For Butler, Medusa’s snakes are not vindictive thoughts, but penises. Of course. It’s taken me this long to get around to mentioning the phallic qualities of the snake, although I could have mentioned it when I was discussing the pornographic Medusas earlier. Butler’s Medusa is surrounded by stone admirers who are permanently hard for her. Poseidon is now a former lover rather than a rapist, and Medusa’s voice is not an angry one: she believes herself still beautiful and she is full of love for her children, the snakes. I could be generous and say this poem is a celebration of female sexuality, but frankly, it reads more like a love-affair with the penis that a male writer would imagine women to have. Poseidon even has a (phallic) trident that he leans against Athena’s marble face in the temple – but I must admit, I quite liked that bit.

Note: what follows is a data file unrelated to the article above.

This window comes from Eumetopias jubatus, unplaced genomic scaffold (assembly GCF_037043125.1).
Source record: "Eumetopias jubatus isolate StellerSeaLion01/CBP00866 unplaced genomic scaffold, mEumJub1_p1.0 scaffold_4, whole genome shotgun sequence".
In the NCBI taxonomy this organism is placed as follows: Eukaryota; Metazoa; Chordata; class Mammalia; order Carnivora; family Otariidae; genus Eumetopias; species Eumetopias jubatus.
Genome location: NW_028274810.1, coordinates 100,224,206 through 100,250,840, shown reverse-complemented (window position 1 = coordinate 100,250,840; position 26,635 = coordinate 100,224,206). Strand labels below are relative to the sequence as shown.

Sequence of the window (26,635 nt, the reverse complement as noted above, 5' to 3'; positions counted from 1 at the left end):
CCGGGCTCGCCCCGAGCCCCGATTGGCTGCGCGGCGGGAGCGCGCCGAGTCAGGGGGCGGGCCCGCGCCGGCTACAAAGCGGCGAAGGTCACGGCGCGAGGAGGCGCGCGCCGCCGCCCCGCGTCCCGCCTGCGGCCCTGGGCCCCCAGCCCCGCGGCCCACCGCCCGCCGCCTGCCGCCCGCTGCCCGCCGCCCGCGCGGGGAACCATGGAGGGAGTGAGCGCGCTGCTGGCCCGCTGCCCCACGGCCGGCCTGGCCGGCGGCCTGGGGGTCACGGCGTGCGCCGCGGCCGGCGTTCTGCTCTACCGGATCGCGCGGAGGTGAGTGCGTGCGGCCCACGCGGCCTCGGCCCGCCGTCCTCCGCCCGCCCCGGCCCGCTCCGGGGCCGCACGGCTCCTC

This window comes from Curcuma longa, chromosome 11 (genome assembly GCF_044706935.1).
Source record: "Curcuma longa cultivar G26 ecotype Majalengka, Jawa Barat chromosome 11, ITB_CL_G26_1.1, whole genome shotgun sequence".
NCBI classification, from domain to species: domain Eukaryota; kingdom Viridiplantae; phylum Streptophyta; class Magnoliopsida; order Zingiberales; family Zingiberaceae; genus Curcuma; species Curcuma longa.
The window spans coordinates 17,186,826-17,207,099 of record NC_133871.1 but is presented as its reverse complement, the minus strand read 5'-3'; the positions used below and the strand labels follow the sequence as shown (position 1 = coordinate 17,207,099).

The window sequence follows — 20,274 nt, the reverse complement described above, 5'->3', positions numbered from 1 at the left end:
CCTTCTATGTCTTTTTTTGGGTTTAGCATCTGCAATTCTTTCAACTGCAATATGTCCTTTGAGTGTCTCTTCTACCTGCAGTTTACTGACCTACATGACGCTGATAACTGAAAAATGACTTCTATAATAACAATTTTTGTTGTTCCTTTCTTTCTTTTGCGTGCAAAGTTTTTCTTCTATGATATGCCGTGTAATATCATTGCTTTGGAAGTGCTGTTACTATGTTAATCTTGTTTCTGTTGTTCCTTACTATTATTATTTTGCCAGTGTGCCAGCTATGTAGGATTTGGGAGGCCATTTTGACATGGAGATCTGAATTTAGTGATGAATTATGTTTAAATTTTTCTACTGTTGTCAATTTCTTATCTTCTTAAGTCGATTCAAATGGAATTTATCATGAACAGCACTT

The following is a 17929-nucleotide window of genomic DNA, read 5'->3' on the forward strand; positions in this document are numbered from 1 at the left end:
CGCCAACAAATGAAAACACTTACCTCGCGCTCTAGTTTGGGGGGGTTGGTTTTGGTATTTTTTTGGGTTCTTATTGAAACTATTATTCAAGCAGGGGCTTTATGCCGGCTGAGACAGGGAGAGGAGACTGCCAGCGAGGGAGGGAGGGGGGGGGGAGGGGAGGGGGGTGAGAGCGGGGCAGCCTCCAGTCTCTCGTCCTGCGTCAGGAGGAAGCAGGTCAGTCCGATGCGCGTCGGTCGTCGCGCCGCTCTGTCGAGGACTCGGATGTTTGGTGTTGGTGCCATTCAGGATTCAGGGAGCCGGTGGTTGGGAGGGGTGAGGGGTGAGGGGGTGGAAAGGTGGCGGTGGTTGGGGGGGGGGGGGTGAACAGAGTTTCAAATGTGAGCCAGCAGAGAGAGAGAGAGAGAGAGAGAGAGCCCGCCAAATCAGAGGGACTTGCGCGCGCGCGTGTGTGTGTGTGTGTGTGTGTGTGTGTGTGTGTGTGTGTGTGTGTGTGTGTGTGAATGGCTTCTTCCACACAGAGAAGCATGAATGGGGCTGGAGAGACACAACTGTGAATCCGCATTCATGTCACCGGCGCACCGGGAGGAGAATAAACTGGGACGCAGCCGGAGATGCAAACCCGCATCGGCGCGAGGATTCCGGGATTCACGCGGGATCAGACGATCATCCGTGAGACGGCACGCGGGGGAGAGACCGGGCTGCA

So, Duffy’s Medusa is a woman rendered hideous and vindictive by long-standing neglect and ill-treatment, and Butler’s Medusa is in love with men’s trouser-snakes. Medusa was always a figure that was going to divide the sexes, and we have a perfect example of it here. For me, I will always cherish the terrifying monster of 1981, because let’s not forget, in that film Medusa’s severed head destroys the Kraken – thus saving the lovely Andromeda. Hooray!

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Bibliography

Butler, Robert Olen (2008). Severance. San Francisco: Chronicle Books.

Duffy, Carol Ann (1999). The World’s Wife. London: Picador.

Ovid. Metamorphoses. Translated by A. D. Melville (1986). World’s Classics. Oxford: Oxford University Press. [Roman names in Ovid, Greek names used in this post.]